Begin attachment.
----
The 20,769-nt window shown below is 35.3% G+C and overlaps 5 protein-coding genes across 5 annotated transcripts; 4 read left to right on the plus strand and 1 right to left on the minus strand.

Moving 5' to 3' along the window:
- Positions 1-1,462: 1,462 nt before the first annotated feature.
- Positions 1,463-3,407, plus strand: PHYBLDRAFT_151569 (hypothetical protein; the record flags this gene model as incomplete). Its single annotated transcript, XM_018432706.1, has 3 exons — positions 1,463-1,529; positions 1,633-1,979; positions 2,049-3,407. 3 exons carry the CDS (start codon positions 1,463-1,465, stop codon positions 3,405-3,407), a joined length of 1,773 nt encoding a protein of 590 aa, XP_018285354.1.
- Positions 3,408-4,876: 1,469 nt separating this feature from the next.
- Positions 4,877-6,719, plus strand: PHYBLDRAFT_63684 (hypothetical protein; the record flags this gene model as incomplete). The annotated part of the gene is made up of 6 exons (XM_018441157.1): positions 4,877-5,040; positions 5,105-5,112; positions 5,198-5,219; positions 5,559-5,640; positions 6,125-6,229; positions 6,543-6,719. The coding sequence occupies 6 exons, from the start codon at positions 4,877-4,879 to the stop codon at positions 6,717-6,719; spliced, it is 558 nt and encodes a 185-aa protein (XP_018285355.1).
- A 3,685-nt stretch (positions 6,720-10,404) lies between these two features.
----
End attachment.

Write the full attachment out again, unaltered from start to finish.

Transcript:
The 20,769-nt window shown below is 35.3% G+C and overlaps 5 protein-coding genes across 5 annotated transcripts; 4 read left to right on the plus strand and 1 right to left on the minus strand.

Moving 5' to 3' along the window:
- Positions 1-1,462: 1,462 nt before the first annotated feature.
- Positions 1,463-3,407, plus strand: PHYBLDRAFT_151569 (hypothetical protein; the record flags this gene model as incomplete). Its single annotated transcript, XM_018432706.1, has 3 exons — positions 1,463-1,529; positions 1,633-1,979; positions 2,049-3,407. 3 exons carry the CDS (start codon positions 1,463-1,465, stop codon positions 3,405-3,407), a joined length of 1,773 nt encoding a protein of 590 aa, XP_018285354.1.
- Positions 3,408-4,876: 1,469 nt separating this feature from the next.
- Positions 4,877-6,719, plus strand: PHYBLDRAFT_63684 (hypothetical protein; the record flags this gene model as incomplete). The annotated part of the gene is made up of 6 exons (XM_018441157.1): positions 4,877-5,040; positions 5,105-5,112; positions 5,198-5,219; positions 5,559-5,640; positions 6,125-6,229; positions 6,543-6,719. The coding sequence occupies 6 exons, from the start codon at positions 4,877-4,879 to the stop codon at positions 6,717-6,719; spliced, it is 558 nt and encodes a 185-aa protein (XP_018285355.1).
- A 3,685-nt stretch (positions 6,720-10,404) lies between these two features.